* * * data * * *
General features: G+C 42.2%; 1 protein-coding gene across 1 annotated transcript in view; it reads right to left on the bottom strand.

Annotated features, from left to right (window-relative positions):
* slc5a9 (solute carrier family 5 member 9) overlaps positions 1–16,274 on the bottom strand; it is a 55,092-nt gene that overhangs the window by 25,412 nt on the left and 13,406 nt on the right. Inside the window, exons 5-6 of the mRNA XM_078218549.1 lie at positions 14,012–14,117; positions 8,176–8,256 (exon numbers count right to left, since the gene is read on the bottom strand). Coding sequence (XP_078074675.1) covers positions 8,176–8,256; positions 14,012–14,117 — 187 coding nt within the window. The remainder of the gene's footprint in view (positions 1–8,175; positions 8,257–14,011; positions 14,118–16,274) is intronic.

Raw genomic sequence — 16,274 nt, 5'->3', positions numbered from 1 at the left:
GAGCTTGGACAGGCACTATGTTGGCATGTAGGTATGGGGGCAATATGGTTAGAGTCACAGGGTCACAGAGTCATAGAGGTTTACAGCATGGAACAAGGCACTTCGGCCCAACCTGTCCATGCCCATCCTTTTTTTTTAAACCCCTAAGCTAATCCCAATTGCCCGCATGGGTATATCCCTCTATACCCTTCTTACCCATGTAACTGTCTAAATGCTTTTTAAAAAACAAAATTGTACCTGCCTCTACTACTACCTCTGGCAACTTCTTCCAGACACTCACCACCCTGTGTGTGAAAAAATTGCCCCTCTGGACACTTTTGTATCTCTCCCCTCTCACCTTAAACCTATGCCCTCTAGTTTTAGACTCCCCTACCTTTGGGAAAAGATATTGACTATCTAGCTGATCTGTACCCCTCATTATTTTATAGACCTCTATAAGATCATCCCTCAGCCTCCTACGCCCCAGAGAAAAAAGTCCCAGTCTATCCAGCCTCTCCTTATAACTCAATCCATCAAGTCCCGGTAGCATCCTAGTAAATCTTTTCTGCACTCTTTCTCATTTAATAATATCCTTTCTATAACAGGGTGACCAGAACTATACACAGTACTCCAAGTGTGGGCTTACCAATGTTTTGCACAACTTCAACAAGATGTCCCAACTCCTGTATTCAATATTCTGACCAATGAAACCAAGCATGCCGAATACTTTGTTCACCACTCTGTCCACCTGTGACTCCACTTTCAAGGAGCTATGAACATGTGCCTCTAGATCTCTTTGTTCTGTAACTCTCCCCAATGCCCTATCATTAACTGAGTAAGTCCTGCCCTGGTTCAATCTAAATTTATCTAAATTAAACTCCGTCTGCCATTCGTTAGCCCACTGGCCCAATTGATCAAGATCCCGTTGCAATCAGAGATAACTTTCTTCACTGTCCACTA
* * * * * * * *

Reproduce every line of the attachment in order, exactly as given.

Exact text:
General features: G+C 42.2%; 1 protein-coding gene across 1 annotated transcript in view; it reads right to left on the bottom strand.

Annotated features, from left to right (window-relative positions):
* slc5a9 (solute carrier family 5 member 9) overlaps positions 1–16,274 on the bottom strand; it is a 55,092-nt gene that overhangs the window by 25,412 nt on the left and 13,406 nt on the right. Inside the window, exons 5-6 of the mRNA XM_078218549.1 lie at positions 14,012–14,117; positions 8,176–8,256 (exon numbers count right to left, since the gene is read on the bottom strand). Coding sequence (XP_078074675.1) covers positions 8,176–8,256; positions 14,012–14,117 — 187 coding nt within the window. The remainder of the gene's footprint in view (positions 1–8,175; positions 8,257–14,011; positions 14,118–16,274) is intronic.

Raw genomic sequence — 16,274 nt, 5'->3', positions numbered from 1 at the left:
GAGCTTGGACAGGCACTATGTTGGCATGTAGGTATGGGGGCAATATGGTTAGAGTCACAGGGTCACAGAGTCATAGAGGTTTACAGCATGGAACAAGGCACTTCGGCCCAACCTGTCCATGCCCATCCTTTTTTTTTAAACCCCTAAGCTAATCCCAATTGCCCGCATGGGTATATCCCTCTATACCCTTCTTACCCATGTAACTGTCTAAATGCTTTTTAAAAAACAAAATTGTACCTGCCTCTACTACTACCTCTGGCAACTTCTTCCAGACACTCACCACCCTGTGTGTGAAAAAATTGCCCCTCTGGACACTTTTGTATCTCTCCCCTCTCACCTTAAACCTATGCCCTCTAGTTTTAGACTCCCCTACCTTTGGGAAAAGATATTGACTATCTAGCTGATCTGTACCCCTCATTATTTTATAGACCTCTATAAGATCATCCCTCAGCCTCCTACGCCCCAGAGAAAAAAGTCCCAGTCTATCCAGCCTCTCCTTATAACTCAATCCATCAAGTCCCGGTAGCATCCTAGTAAATCTTTTCTGCACTCTTTCTCATTTAATAATATCCTTTCTATAACAGGGTGACCAGAACTATACACAGTACTCCAAGTGTGGGCTTACCAATGTTTTGCACAACTTCAACAAGATGTCCCAACTCCTGTATTCAATATTCTGACCAATGAAACCAAGCATGCCGAATACTTTGTTCACCACTCTGTCCACCTGTGACTCCACTTTCAAGGAGCTATGAACATGTGCCTCTAGATCTCTTTGTTCTGTAACTCTCCCCAATGCCCTATCATTAACTGAGTAAGTCCTGCCCTGGTTCAATCTAAATTTATCTAAATTAAACTCCGTCTGCCATTCGTTAGCCCACTGGCCCAATTGATCAAGATCCCGTTGCAATCAGAGATAACTTTCTTCACTGTCCACTA